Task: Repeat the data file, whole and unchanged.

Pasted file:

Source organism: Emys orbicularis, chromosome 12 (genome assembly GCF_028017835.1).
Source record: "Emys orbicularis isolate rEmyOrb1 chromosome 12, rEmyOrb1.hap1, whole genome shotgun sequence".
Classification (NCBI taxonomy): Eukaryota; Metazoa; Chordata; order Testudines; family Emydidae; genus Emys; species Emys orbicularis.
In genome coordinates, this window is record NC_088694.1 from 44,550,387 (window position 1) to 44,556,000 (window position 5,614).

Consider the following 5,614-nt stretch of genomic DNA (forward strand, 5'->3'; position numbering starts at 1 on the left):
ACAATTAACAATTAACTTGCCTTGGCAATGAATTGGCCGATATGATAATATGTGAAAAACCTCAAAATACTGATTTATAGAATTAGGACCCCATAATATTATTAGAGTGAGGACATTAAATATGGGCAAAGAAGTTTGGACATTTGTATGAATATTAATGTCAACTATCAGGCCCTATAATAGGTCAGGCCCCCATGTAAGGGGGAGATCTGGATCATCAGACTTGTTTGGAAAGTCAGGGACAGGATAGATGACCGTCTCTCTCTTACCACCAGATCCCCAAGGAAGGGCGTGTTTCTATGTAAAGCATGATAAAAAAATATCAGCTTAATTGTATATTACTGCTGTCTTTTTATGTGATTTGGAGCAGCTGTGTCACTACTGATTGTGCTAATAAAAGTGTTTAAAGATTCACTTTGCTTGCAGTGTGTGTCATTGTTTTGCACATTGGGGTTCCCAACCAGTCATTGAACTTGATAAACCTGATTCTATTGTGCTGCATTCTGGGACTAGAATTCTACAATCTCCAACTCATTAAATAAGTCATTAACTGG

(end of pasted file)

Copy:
Source organism: Emys orbicularis, chromosome 12 (genome assembly GCF_028017835.1).
Source record: "Emys orbicularis isolate rEmyOrb1 chromosome 12, rEmyOrb1.hap1, whole genome shotgun sequence".
Classification (NCBI taxonomy): Eukaryota; Metazoa; Chordata; order Testudines; family Emydidae; genus Emys; species Emys orbicularis.
In genome coordinates, this window is record NC_088694.1 from 44,550,387 (window position 1) to 44,556,000 (window position 5,614).

Consider the following 5,614-nt stretch of genomic DNA (forward strand, 5'->3'; position numbering starts at 1 on the left):
ACAATTAACAATTAACTTGCCTTGGCAATGAATTGGCCGATATGATAATATGTGAAAAACCTCAAAATACTGATTTATAGAATTAGGACCCCATAATATTATTAGAGTGAGGACATTAAATATGGGCAAAGAAGTTTGGACATTTGTATGAATATTAATGTCAACTATCAGGCCCTATAATAGGTCAGGCCCCCATGTAAGGGGGAGATCTGGATCATCAGACTTGTTTGGAAAGTCAGGGACAGGATAGATGACCGTCTCTCTCTTACCACCAGATCCCCAAGGAAGGGCGTGTTTCTATGTAAAGCATGATAAAAAAATATCAGCTTAATTGTATATTACTGCTGTCTTTTTATGTGATTTGGAGCAGCTGTGTCACTACTGATTGTGCTAATAAAAGTGTTTAAAGATTCACTTTGCTTGCAGTGTGTGTCATTGTTTTGCACATTGGGGTTCCCAACCAGTCATTGAACTTGATAAACCTGATTCTATTGTGCTGCATTCTGGGACTAGAATTCTACAATCTCCAACTCATTAAATAAGTCATTAACTGG